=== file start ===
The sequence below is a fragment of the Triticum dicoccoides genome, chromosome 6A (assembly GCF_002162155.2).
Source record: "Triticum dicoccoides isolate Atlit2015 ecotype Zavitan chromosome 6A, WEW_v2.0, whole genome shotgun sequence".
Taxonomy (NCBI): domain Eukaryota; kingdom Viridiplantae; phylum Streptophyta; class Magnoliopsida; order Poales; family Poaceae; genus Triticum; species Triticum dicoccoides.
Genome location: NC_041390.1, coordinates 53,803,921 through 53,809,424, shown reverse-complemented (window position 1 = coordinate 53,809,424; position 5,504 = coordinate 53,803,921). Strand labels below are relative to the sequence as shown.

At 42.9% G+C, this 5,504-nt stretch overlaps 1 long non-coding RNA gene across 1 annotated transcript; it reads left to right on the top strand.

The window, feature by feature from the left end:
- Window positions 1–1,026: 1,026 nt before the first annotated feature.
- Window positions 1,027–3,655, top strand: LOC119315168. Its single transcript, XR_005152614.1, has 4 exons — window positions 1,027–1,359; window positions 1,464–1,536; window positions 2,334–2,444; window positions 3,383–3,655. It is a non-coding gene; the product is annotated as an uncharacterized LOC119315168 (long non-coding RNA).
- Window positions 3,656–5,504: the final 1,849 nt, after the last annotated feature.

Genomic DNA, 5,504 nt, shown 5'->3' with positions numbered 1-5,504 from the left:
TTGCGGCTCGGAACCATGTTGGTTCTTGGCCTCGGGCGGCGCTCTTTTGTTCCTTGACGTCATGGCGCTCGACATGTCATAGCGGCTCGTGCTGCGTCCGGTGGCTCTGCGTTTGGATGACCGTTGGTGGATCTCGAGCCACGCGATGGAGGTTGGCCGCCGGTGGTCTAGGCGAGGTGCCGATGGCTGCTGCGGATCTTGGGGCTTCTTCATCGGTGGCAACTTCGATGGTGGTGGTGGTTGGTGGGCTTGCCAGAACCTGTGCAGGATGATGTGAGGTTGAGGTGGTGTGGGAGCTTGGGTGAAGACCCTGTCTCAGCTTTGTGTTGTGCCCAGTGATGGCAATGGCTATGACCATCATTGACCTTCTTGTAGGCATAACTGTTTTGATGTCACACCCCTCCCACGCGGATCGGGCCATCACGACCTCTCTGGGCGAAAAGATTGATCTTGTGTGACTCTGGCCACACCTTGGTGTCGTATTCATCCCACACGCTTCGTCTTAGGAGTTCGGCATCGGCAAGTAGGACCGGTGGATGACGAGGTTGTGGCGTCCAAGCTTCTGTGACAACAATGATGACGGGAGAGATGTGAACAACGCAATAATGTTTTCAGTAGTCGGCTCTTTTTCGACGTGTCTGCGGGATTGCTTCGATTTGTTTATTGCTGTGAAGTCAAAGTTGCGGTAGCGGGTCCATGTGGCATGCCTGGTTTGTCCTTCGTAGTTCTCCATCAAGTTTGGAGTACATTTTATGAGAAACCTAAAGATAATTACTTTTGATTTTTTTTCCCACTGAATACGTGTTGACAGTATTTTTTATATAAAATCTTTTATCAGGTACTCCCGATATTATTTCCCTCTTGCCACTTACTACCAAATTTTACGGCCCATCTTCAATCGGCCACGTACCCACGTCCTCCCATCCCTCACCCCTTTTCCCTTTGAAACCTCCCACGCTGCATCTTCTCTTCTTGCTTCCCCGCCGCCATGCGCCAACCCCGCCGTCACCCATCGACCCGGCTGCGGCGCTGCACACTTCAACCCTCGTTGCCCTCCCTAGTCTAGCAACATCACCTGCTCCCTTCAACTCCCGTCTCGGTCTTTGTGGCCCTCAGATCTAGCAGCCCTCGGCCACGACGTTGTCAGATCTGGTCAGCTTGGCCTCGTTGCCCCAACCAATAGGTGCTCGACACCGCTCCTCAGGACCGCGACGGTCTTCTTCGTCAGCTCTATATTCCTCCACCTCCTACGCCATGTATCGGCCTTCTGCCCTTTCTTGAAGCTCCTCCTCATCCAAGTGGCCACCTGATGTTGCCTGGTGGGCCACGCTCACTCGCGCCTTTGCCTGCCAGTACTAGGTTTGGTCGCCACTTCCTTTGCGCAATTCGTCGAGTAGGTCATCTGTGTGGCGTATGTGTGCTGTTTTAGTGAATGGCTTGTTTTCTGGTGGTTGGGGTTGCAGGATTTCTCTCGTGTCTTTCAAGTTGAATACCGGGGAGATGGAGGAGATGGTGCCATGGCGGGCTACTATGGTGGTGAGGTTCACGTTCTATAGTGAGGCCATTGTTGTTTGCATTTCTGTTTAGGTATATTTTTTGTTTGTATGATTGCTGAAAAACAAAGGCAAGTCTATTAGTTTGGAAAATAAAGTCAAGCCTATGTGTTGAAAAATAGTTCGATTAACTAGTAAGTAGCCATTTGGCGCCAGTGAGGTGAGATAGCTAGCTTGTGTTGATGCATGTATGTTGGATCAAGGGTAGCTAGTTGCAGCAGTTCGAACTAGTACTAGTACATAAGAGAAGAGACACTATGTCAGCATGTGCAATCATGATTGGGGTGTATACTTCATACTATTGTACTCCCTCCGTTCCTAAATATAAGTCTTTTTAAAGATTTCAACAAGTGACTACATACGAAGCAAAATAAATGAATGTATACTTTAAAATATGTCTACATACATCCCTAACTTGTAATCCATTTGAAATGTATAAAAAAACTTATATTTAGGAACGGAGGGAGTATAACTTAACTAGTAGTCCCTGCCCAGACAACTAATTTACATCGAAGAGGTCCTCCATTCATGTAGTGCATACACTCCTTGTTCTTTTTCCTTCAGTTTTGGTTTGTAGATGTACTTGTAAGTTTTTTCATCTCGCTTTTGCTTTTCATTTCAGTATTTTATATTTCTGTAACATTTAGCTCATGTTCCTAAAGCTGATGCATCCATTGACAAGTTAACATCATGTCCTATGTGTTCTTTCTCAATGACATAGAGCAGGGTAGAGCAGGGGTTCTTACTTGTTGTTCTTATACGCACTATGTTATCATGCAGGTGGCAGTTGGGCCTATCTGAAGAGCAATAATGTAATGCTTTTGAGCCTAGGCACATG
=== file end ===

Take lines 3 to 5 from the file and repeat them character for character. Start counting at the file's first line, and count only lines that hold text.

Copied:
Taxonomy (NCBI): domain Eukaryota; kingdom Viridiplantae; phylum Streptophyta; class Magnoliopsida; order Poales; family Poaceae; genus Triticum; species Triticum dicoccoides.
Genome location: NC_041390.1, coordinates 53,803,921 through 53,809,424, shown reverse-complemented (window position 1 = coordinate 53,809,424; position 5,504 = coordinate 53,803,921). Strand labels below are relative to the sequence as shown.

At 42.9% G+C, this 5,504-nt stretch overlaps 1 long non-coding RNA gene across 1 annotated transcript; it reads left to right on the top strand.